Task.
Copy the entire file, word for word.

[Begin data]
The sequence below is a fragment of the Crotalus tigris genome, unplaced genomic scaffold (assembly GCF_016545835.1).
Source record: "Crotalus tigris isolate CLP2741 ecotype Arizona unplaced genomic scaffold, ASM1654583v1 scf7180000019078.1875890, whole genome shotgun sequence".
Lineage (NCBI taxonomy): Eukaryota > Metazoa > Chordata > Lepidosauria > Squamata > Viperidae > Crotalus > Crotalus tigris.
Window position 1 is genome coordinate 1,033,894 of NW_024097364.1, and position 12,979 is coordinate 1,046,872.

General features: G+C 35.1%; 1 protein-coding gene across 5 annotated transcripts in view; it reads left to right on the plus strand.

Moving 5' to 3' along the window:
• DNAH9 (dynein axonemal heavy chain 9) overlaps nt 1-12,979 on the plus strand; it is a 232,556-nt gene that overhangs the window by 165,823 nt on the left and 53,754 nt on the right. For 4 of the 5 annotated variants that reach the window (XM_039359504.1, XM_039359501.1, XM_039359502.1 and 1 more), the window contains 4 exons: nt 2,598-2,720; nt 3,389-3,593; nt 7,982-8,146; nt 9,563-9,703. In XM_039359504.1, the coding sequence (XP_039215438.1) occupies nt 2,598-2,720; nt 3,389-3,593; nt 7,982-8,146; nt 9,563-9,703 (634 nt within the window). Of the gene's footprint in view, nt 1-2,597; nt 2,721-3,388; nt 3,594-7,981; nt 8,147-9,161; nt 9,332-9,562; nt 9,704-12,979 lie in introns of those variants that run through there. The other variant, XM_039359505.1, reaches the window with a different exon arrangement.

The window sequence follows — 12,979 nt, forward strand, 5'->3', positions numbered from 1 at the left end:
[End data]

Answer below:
The sequence below is a fragment of the Crotalus tigris genome, unplaced genomic scaffold (assembly GCF_016545835.1).
Source record: "Crotalus tigris isolate CLP2741 ecotype Arizona unplaced genomic scaffold, ASM1654583v1 scf7180000019078.1875890, whole genome shotgun sequence".
Lineage (NCBI taxonomy): Eukaryota > Metazoa > Chordata > Lepidosauria > Squamata > Viperidae > Crotalus > Crotalus tigris.
Window position 1 is genome coordinate 1,033,894 of NW_024097364.1, and position 12,979 is coordinate 1,046,872.

General features: G+C 35.1%; 1 protein-coding gene across 5 annotated transcripts in view; it reads left to right on the plus strand.

Moving 5' to 3' along the window:
• DNAH9 (dynein axonemal heavy chain 9) overlaps nt 1-12,979 on the plus strand; it is a 232,556-nt gene that overhangs the window by 165,823 nt on the left and 53,754 nt on the right. For 4 of the 5 annotated variants that reach the window (XM_039359504.1, XM_039359501.1, XM_039359502.1 and 1 more), the window contains 4 exons: nt 2,598-2,720; nt 3,389-3,593; nt 7,982-8,146; nt 9,563-9,703. In XM_039359504.1, the coding sequence (XP_039215438.1) occupies nt 2,598-2,720; nt 3,389-3,593; nt 7,982-8,146; nt 9,563-9,703 (634 nt within the window). Of the gene's footprint in view, nt 1-2,597; nt 2,721-3,388; nt 3,594-7,981; nt 8,147-9,161; nt 9,332-9,562; nt 9,704-12,979 lie in introns of those variants that run through there. The other variant, XM_039359505.1, reaches the window with a different exon arrangement.

The window sequence follows — 12,979 nt, forward strand, 5'->3', positions numbered from 1 at the left end: